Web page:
Diving mammals are superbly adapted to their submarine lives. With their hearing finely attuned to waterborne sound and lungs that can compress at extreme depth, they seem well protected from their high-pressure lifestyle. However, all is not well beneath the waves. In recent years there have been reports of mass strandings of whales and dolphins – some of the animals showed symptoms that resembled decompression sickness – that coincided with the Navy's use of sonar in the vicinity. Gina Lonati and colleagues from the University of North Carolina Wilmington, USA, suspected that the animals may have changed their diving behaviour, affecting how nitrogen is stored in tissues where it may have accumulated during a dive. Knowing that fat absorbs nitrogen and that the amount of gas that fat can hold depends on its chemical make-up, the team decided to find out how much nitrogen can be absorbed by the fats that pack around the jaws of whales and dolphins – which carry sound to the ear – to find out how vulnerable the animals may be to decompression injuries.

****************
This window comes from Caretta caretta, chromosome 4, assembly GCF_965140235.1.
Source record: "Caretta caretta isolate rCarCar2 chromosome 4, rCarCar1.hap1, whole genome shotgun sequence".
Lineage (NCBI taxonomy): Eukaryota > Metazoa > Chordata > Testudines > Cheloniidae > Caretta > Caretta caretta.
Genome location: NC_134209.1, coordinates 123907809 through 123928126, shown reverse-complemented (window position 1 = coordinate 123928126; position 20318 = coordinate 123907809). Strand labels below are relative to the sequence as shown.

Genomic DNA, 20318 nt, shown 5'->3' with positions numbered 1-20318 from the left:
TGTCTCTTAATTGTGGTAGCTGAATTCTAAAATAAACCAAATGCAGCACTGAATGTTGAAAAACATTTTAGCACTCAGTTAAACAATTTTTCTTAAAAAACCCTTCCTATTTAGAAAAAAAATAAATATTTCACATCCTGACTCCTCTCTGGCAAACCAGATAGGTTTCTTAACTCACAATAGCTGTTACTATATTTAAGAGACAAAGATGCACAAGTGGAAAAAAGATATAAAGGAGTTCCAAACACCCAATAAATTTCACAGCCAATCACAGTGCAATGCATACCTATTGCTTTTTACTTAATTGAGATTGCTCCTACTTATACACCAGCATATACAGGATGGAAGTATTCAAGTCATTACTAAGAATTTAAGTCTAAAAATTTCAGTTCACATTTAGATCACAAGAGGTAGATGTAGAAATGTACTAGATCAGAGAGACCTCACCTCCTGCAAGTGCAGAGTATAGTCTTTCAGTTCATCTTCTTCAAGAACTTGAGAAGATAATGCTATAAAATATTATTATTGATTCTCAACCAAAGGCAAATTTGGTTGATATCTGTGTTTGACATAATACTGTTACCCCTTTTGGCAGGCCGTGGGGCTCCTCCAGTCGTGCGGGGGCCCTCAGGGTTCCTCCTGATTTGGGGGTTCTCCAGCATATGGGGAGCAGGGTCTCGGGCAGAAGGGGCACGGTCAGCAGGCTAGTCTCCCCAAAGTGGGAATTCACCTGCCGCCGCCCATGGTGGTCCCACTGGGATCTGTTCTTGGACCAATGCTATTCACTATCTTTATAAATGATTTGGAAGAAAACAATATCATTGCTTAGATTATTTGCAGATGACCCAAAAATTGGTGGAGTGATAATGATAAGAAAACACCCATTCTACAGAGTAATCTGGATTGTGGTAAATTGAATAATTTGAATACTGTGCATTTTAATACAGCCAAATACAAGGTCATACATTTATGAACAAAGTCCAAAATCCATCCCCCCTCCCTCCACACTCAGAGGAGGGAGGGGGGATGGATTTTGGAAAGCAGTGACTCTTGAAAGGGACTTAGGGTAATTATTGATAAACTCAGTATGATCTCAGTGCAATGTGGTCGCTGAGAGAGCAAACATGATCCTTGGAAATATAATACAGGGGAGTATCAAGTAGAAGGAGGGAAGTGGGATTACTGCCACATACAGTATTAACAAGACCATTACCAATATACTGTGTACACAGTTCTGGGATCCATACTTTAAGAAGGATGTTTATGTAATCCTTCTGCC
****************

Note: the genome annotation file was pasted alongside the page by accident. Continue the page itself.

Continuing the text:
Collecting samples of jaw fat from small Atlantic spotted dolphins to mighty sperm whales, the team was impressed when they measured the nitrogen solubility and found that it ranged from 0.066 ml N2 ml−1 in pygmy sperm whales to an impressive 0.101 ml N2 ml−1 in the short-finned pilot whale – compared with 0.062–0.075 ml N2 ml−1 in the animals’ blubber. And, when the team tested the composition of the fats, they found that high levels of wax ester fats – which do not occur in other mammals – increased the nitrogen solubility. However, when they looked at the fat composition in more detail, they found that specific chemical components of the fats (such as fatty acids and alcohols) also contributed to the nitrogen solubility in the jaw fats, especially in the spotted dolphins, pilot whales and beaked whales.
Lonati suspects high nitrogen solubility in the jaw fats of beaked whales and pilot whales combined with their deep-diving lifestyles leads them to accumulate nitrogen in the jaw fats, which leaves them prone to decompression-related injuries. She also hopes that these new measurements will help us to understand how nitrogen circulates in whales during dives to identify other species that may be at risk of decompression injury as a result of human activity.